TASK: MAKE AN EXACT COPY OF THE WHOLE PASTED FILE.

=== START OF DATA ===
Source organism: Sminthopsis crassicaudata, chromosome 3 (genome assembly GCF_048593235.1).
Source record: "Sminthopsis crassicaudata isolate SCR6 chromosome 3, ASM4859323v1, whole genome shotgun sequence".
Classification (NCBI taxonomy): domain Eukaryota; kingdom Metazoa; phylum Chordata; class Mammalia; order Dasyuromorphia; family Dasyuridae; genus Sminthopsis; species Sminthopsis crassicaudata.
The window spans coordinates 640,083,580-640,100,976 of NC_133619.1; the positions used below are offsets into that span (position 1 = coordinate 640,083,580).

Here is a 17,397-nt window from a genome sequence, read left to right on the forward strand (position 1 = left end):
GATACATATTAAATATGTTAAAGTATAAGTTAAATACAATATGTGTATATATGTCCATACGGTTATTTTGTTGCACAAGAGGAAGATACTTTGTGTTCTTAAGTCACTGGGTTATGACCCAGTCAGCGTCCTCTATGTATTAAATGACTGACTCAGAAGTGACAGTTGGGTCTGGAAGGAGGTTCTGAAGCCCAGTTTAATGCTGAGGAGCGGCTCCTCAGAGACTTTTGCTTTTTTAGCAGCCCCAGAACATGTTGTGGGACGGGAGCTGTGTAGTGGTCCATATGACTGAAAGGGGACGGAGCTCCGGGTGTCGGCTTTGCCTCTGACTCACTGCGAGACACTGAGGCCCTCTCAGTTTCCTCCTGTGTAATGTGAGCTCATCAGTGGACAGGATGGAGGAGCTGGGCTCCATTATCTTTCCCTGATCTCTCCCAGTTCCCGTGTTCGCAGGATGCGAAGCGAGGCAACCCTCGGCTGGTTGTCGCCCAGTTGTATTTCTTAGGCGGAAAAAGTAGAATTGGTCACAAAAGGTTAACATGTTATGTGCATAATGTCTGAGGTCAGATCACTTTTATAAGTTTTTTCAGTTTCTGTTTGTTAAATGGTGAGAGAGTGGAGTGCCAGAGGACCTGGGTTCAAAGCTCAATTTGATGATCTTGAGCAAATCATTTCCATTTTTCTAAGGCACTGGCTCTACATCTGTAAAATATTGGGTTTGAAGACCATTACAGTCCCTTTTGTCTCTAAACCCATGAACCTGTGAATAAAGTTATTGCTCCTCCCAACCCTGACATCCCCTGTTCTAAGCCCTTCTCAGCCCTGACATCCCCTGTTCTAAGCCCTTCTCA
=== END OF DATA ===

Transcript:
Source organism: Sminthopsis crassicaudata, chromosome 3 (genome assembly GCF_048593235.1).
Source record: "Sminthopsis crassicaudata isolate SCR6 chromosome 3, ASM4859323v1, whole genome shotgun sequence".
Classification (NCBI taxonomy): domain Eukaryota; kingdom Metazoa; phylum Chordata; class Mammalia; order Dasyuromorphia; family Dasyuridae; genus Sminthopsis; species Sminthopsis crassicaudata.
The window spans coordinates 640,083,580-640,100,976 of NC_133619.1; the positions used below are offsets into that span (position 1 = coordinate 640,083,580).

Here is a 17,397-nt window from a genome sequence, read left to right on the forward strand (position 1 = left end):
GATACATATTAAATATGTTAAAGTATAAGTTAAATACAATATGTGTATATATGTCCATACGGTTATTTTGTTGCACAAGAGGAAGATACTTTGTGTTCTTAAGTCACTGGGTTATGACCCAGTCAGCGTCCTCTATGTATTAAATGACTGACTCAGAAGTGACAGTTGGGTCTGGAAGGAGGTTCTGAAGCCCAGTTTAATGCTGAGGAGCGGCTCCTCAGAGACTTTTGCTTTTTTAGCAGCCCCAGAACATGTTGTGGGACGGGAGCTGTGTAGTGGTCCATATGACTGAAAGGGGACGGAGCTCCGGGTGTCGGCTTTGCCTCTGACTCACTGCGAGACACTGAGGCCCTCTCAGTTTCCTCCTGTGTAATGTGAGCTCATCAGTGGACAGGATGGAGGAGCTGGGCTCCATTATCTTTCCCTGATCTCTCCCAGTTCCCGTGTTCGCAGGATGCGAAGCGAGGCAACCCTCGGCTGGTTGTCGCCCAGTTGTATTTCTTAGGCGGAAAAAGTAGAATTGGTCACAAAAGGTTAACATGTTATGTGCATAATGTCTGAGGTCAGATCACTTTTATAAGTTTTTTCAGTTTCTGTTTGTTAAATGGTGAGAGAGTGGAGTGCCAGAGGACCTGGGTTCAAAGCTCAATTTGATGATCTTGAGCAAATCATTTCCATTTTTCTAAGGCACTGGCTCTACATCTGTAAAATATTGGGTTTGAAGACCATTACAGTCCCTTTTGTCTCTAAACCCATGAACCTGTGAATAAAGTTATTGCTCCTCCCAACCCTGACATCCCCTGTTCTAAGCCCTTCTCAGCCCTGACATCCCCTGTTCTAAGCCCTTCTCA